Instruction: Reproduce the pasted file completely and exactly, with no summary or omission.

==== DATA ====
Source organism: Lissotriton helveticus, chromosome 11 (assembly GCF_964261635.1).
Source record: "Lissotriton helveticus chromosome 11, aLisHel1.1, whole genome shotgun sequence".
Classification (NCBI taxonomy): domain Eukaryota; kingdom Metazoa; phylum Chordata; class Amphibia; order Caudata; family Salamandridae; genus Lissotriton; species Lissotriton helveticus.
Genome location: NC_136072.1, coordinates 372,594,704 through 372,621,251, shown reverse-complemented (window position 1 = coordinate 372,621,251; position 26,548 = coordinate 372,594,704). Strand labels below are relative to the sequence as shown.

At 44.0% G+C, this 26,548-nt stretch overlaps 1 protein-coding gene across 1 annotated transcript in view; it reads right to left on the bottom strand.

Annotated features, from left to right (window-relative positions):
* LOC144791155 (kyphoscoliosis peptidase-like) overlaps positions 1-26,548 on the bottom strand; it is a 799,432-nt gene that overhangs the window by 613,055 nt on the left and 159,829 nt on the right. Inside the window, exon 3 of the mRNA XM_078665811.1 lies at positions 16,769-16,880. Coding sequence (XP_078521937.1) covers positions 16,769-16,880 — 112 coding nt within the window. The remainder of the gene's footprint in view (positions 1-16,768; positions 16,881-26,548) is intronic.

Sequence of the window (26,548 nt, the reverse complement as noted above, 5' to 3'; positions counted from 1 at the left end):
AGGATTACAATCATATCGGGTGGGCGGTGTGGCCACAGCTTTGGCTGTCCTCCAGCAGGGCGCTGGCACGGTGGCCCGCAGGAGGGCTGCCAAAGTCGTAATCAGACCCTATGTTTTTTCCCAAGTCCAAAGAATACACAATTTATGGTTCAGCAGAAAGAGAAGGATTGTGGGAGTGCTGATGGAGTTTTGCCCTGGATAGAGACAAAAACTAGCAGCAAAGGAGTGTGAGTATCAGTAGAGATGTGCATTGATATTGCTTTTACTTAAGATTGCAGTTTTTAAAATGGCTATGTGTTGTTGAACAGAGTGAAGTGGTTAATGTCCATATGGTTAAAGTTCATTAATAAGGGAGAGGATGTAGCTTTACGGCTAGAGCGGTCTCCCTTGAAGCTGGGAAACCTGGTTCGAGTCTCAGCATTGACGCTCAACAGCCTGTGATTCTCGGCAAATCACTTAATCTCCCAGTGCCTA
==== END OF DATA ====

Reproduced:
Source organism: Lissotriton helveticus, chromosome 11 (assembly GCF_964261635.1).
Source record: "Lissotriton helveticus chromosome 11, aLisHel1.1, whole genome shotgun sequence".
Classification (NCBI taxonomy): domain Eukaryota; kingdom Metazoa; phylum Chordata; class Amphibia; order Caudata; family Salamandridae; genus Lissotriton; species Lissotriton helveticus.
Genome location: NC_136072.1, coordinates 372,594,704 through 372,621,251, shown reverse-complemented (window position 1 = coordinate 372,621,251; position 26,548 = coordinate 372,594,704). Strand labels below are relative to the sequence as shown.

At 44.0% G+C, this 26,548-nt stretch overlaps 1 protein-coding gene across 1 annotated transcript in view; it reads right to left on the bottom strand.

Annotated features, from left to right (window-relative positions):
* LOC144791155 (kyphoscoliosis peptidase-like) overlaps positions 1-26,548 on the bottom strand; it is a 799,432-nt gene that overhangs the window by 613,055 nt on the left and 159,829 nt on the right. Inside the window, exon 3 of the mRNA XM_078665811.1 lies at positions 16,769-16,880. Coding sequence (XP_078521937.1) covers positions 16,769-16,880 — 112 coding nt within the window. The remainder of the gene's footprint in view (positions 1-16,768; positions 16,881-26,548) is intronic.

Sequence of the window (26,548 nt, the reverse complement as noted above, 5' to 3'; positions counted from 1 at the left end):
AGGATTACAATCATATCGGGTGGGCGGTGTGGCCACAGCTTTGGCTGTCCTCCAGCAGGGCGCTGGCACGGTGGCCCGCAGGAGGGCTGCCAAAGTCGTAATCAGACCCTATGTTTTTTCCCAAGTCCAAAGAATACACAATTTATGGTTCAGCAGAAAGAGAAGGATTGTGGGAGTGCTGATGGAGTTTTGCCCTGGATAGAGACAAAAACTAGCAGCAAAGGAGTGTGAGTATCAGTAGAGATGTGCATTGATATTGCTTTTACTTAAGATTGCAGTTTTTAAAATGGCTATGTGTTGTTGAACAGAGTGAAGTGGTTAATGTCCATATGGTTAAAGTTCATTAATAAGGGAGAGGATGTAGCTTTACGGCTAGAGCGGTCTCCCTTGAAGCTGGGAAACCTGGTTCGAGTCTCAGCATTGACGCTCAACAGCCTGTGATTCTCGGCAAATCACTTAATCTCCCAGTGCCTA